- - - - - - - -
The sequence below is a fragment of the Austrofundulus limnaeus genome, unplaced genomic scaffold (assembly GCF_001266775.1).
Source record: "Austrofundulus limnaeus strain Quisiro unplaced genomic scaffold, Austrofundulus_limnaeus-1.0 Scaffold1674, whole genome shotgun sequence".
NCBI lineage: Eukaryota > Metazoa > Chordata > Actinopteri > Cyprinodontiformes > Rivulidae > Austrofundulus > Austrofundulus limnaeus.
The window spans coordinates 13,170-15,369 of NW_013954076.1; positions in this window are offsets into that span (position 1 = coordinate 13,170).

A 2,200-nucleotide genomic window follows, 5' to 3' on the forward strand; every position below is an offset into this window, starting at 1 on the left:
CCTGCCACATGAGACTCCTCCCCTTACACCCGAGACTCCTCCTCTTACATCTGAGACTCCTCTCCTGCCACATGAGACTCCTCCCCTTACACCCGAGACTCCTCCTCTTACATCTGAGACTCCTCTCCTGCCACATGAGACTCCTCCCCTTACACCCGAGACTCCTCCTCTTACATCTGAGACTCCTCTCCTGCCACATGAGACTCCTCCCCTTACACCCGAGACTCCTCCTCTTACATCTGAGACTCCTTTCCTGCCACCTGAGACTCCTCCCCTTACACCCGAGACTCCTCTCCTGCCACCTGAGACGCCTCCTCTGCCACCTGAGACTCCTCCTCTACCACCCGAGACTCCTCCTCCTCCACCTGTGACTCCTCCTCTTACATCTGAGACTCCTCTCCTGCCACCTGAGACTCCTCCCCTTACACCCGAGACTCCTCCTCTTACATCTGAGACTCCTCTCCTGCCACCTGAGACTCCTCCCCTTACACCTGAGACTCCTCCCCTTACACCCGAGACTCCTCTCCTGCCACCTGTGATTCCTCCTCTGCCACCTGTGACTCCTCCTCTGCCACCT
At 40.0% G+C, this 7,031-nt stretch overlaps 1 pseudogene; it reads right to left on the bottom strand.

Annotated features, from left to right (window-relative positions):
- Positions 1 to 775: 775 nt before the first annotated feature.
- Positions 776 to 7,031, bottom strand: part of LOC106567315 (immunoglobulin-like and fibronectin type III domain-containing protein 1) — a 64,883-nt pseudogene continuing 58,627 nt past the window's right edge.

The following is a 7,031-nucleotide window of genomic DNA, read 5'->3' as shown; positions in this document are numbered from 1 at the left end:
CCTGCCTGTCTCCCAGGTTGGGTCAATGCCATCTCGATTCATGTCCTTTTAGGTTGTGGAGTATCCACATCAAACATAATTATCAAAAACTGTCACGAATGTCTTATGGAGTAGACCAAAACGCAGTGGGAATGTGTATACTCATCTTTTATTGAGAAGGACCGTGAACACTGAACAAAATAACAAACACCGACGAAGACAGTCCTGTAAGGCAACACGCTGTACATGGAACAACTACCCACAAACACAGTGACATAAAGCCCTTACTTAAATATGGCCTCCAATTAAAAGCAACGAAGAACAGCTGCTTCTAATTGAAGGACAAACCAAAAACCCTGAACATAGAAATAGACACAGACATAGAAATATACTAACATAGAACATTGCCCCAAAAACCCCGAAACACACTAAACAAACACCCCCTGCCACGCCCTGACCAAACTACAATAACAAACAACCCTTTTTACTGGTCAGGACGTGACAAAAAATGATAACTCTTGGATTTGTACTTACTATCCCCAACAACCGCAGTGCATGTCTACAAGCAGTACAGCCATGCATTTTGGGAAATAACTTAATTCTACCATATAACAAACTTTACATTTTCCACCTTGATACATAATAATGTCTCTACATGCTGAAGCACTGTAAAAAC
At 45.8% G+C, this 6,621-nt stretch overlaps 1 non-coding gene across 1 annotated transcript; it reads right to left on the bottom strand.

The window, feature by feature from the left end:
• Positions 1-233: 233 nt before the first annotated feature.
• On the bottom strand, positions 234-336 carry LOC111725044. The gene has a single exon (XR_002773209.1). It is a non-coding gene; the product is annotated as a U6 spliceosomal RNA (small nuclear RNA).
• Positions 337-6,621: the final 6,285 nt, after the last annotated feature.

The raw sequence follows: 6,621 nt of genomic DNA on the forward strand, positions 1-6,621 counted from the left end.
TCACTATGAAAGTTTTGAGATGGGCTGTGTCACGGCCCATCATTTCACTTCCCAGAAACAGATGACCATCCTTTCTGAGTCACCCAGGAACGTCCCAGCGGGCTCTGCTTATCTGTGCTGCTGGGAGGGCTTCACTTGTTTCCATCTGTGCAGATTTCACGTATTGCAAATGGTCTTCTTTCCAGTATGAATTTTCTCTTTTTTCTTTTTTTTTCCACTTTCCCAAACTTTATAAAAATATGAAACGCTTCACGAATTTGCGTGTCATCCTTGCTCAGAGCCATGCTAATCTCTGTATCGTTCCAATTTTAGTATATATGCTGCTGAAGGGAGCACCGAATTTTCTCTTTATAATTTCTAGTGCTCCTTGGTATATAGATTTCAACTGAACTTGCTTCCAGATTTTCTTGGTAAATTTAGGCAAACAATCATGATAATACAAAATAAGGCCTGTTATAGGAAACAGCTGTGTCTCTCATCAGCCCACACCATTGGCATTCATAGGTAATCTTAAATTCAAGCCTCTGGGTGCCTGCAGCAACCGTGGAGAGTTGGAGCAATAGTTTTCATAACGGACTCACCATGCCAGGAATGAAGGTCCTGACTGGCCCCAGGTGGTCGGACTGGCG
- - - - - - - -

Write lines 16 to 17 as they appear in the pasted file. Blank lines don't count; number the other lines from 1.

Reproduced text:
• On the bottom strand, positions 234-336 carry LOC111725044. The gene has a single exon (XR_002773209.1). It is a non-coding gene; the product is annotated as a U6 spliceosomal RNA (small nuclear RNA).
• Positions 337-6,621: the final 6,285 nt, after the last annotated feature.